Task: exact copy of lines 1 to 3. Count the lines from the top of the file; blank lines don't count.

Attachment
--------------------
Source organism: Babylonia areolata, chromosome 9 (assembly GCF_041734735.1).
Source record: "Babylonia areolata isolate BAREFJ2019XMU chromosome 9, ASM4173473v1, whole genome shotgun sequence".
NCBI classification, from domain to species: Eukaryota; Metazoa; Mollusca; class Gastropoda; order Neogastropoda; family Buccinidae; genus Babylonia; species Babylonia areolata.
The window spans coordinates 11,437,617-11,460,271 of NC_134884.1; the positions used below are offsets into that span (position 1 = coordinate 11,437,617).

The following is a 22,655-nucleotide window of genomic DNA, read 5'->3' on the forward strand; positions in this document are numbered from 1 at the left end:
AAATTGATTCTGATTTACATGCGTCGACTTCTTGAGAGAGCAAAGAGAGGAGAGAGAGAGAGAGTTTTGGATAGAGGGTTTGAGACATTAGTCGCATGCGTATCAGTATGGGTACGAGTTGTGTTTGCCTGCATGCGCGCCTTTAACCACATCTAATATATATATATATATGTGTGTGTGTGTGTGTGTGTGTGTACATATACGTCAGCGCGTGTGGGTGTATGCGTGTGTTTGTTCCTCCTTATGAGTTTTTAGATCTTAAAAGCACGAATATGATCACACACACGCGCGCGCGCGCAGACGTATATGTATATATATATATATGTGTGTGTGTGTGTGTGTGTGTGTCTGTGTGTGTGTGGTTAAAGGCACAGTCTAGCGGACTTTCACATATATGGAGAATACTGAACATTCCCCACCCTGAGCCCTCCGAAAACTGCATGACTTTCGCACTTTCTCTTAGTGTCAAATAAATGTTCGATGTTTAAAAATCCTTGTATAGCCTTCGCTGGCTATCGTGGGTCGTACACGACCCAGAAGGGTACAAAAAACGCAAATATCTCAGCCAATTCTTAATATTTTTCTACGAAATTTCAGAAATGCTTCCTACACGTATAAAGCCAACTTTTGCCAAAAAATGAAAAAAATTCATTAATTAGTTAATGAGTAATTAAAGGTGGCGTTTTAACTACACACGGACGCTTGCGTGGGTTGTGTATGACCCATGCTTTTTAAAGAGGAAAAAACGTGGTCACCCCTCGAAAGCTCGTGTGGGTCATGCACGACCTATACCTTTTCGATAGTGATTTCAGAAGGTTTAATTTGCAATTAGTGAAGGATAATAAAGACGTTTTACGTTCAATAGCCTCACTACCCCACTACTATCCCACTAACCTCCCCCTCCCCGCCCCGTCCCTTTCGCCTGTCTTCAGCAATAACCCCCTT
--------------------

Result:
Source organism: Babylonia areolata, chromosome 9 (assembly GCF_041734735.1).
Source record: "Babylonia areolata isolate BAREFJ2019XMU chromosome 9, ASM4173473v1, whole genome shotgun sequence".
NCBI classification, from domain to species: Eukaryota; Metazoa; Mollusca; class Gastropoda; order Neogastropoda; family Buccinidae; genus Babylonia; species Babylonia areolata.